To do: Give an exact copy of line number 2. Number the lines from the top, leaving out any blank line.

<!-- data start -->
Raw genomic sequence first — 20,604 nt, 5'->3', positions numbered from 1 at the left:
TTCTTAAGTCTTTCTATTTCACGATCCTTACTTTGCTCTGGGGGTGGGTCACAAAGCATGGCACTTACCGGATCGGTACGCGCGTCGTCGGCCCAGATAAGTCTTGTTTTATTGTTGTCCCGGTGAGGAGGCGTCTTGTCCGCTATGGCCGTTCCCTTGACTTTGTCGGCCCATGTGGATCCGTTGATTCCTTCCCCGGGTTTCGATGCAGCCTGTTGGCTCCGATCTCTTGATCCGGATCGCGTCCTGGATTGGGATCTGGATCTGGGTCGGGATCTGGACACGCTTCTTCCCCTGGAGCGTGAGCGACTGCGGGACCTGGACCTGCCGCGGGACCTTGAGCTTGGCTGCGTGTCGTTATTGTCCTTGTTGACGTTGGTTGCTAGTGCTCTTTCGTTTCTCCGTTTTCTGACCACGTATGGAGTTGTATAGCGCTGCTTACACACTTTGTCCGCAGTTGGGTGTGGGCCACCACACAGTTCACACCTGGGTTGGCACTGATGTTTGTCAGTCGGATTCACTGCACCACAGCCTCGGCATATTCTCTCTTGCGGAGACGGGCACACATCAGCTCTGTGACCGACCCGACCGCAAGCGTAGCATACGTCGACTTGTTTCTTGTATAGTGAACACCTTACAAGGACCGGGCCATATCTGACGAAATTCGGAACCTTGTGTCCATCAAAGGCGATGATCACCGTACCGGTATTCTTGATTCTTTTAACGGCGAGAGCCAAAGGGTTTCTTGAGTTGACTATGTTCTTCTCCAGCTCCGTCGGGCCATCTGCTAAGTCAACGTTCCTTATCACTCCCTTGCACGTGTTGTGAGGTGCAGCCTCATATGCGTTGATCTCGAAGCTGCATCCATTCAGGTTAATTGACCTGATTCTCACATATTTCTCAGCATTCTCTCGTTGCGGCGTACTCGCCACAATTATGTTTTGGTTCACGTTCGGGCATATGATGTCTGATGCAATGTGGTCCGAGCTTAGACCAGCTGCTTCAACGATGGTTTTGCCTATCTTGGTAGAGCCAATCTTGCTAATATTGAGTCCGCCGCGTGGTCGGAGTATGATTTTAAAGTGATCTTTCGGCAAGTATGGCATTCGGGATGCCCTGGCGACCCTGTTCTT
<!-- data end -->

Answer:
TTCTTAAGTCTTTCTATTTCACGATCCTTACTTTGCTCTGGGGGTGGGTCACAAAGCATGGCACTTACCGGATCGGTACGCGCGTCGTCGGCCCAGATAAGTCTTGTTTTATTGTTGTCCCGGTGAGGAGGCGTCTTGTCCGCTATGGCCGTTCCCTTGACTTTGTCGGCCCATGTGGATCCGTTGATTCCTTCCCCGGGTTTCGATGCAGCCTGTTGGCTCCGATCTCTTGATCCGGATCGCGTCCTGGATTGGGATCTGGATCTGGGTCGGGATCTGGACACGCTTCTTCCCCTGGAGCGTGAGCGACTGCGGGACCTGGACCTGCCGCGGGACCTTGAGCTTGGCTGCGTGTCGTTATTGTCCTTGTTGACGTTGGTTGCTAGTGCTCTTTCGTTTCTCCGTTTTCTGACCACGTATGGAGTTGTATAGCGCTGCTTACACACTTTGTCCGCAGTTGGGTGTGGGCCACCACACAGTTCACACCTGGGTTGGCACTGATGTTTGTCAGTCGGATTCACTGCACCACAGCCTCGGCATATTCTCTCTTGCGGAGACGGGCACACATCAGCTCTGTGACCGACCCGACCGCAAGCGTAGCATACGTCGACTTGTTTCTTGTATAGTGAACACCTTACAAGGACCGGGCCATATCTGACGAAATTCGGAACCTTGTGTCCATCAAAGGCGATGATCACCGTACCGGTATTCTTGATTCTTTTAACGGCGAGAGCCAAAGGGTTTCTTGAGTTGACTATGTTCTTCTCCAGCTCCGTCGGGCCATCTGCTAAGTCAACGTTCCTTATCACTCCCTTGCACGTGTTGTGAGGTGCAGCCTCATATGCGTTGATCTCGAAGCTGCATCCATTCAGGTTAATTGACCTGATTCTCACATATTTCTCAGCATTCTCTCGTTGCGGCGTACTCGCCACAATTATGTTTTGGTTCACGTTCGGGCATATGATGTCTGATGCAATGTGGTCCGAGCTTAGACCAGCTGCTTCAACGATGGTTTTGCCTATCTTGGTAGAGCCAATCTTGCTAATATTGAGTCCGCCGCGTGGTCGGAGTATGATTTTAAAGTGATCTTTCGGCAAGTATGGCATTCGGGATGCCCTGGCGACCCTGTTCTT